Wednesday, 7 November 2007

Well done Little Master!




Sachin Tendulkar turning down Test captaincy has come as a shock for some, most to be precise. In my case, it was his early willingness to burn his finger again that seemed baffling. But finally, good sense prevailed and Tendulkar has opted out, clearing the decks for MS Dhoni’s anointment as the Test captain as well.

Sachin probably realizes that at 34, he is not getting younger anymore. His almost puerile joy remains intact but it can’t mask the creaky bones, stiff muscles, slowing reflex and failing anticipation. The wears and tears of nearly two decades of rigorous cricket is enough to numb the senses and maim the body and it’s just because of sheer discipline and athleticism that Sachin has managed to minimize the damage – a tennis elbow, a shoulder operation and couple of nips and tucks here and there were inevitable after all.

So at this age and stage, cricket is more played in the mind than the 22-yard. And when the body is no more what it was in the early 1990s, it’s the mind –with the cushion of having a vast reservoir of experience to dig in – that guides him.

Test captaincy would have meant risking the aura, at least part of it, he acquired by dint of his batting. The mind would be pre-occupied with the team’s welfare with a level of accountability that is absent when you are in the squad merely as a player.

Once you are the captain, you volunteer yourself to intense, even inane, media scrutiny and public dissection – be it the toss, bowling changes, field setting, batting order, declaration or imposing or not imposing follow-ons.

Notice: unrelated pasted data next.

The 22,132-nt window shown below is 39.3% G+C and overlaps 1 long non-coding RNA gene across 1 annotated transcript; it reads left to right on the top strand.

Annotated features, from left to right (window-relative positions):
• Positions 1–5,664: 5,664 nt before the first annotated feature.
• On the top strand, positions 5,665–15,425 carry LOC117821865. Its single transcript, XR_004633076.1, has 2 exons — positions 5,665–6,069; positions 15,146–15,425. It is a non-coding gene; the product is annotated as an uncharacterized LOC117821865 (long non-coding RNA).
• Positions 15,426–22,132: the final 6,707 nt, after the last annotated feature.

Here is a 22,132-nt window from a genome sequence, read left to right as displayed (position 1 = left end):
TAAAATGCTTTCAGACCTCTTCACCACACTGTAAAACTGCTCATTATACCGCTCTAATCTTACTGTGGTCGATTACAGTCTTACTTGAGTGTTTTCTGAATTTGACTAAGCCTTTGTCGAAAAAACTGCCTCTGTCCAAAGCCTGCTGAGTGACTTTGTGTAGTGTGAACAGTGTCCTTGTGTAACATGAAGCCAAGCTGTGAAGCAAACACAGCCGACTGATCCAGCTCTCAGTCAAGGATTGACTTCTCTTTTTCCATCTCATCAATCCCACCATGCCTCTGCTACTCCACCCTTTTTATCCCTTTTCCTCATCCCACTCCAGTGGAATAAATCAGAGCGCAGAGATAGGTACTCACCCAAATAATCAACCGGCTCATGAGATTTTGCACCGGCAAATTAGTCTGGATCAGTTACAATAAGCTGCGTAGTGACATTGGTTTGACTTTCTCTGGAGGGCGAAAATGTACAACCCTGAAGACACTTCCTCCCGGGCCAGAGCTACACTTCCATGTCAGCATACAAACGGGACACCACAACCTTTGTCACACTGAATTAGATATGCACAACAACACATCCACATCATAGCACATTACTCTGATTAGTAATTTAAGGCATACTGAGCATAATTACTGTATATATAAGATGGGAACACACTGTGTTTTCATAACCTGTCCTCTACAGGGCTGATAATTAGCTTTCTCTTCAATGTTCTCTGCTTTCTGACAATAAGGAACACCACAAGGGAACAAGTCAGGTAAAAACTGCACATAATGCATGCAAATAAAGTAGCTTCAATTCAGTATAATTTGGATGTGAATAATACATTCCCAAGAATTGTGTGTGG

Sachin, clearly in the final lap of an illustrious career, can’t afford to court the risk. Come on, he has far outgrown the role of captaincy and why should he put his reputation at stake?

Of course he was game for yet another go at the top job after burning his fingers in the past. But thankfully for him, desire was not allowed to get the better of common sense and Sachin realized what is good for him.

Besides, being the kingmaker has its own charm. Sachin suggested a younger captain – read MS Dhoni – but knows it well that be it Dhoni or anyone else, there would be cases when even the skipper would listen to him.

Being the King would have surely fetched him the crown but along with it comes the thorns. In contrast, Kingmakers enjoy the authority but have none of the accountabilities that come with the job. Your head is not perennially on the chopping block; no need to drag yourself to hostile press conference where questions are virile vitriol; and you are spared of the disappointment of feeling let down by one of your teammates.

The lure of being the Test captain did sway Sachin but he eventually managed to survive the test and turning down the Test captaincy was clearly yet another masterstroke from the Little Master.

Image

No comments: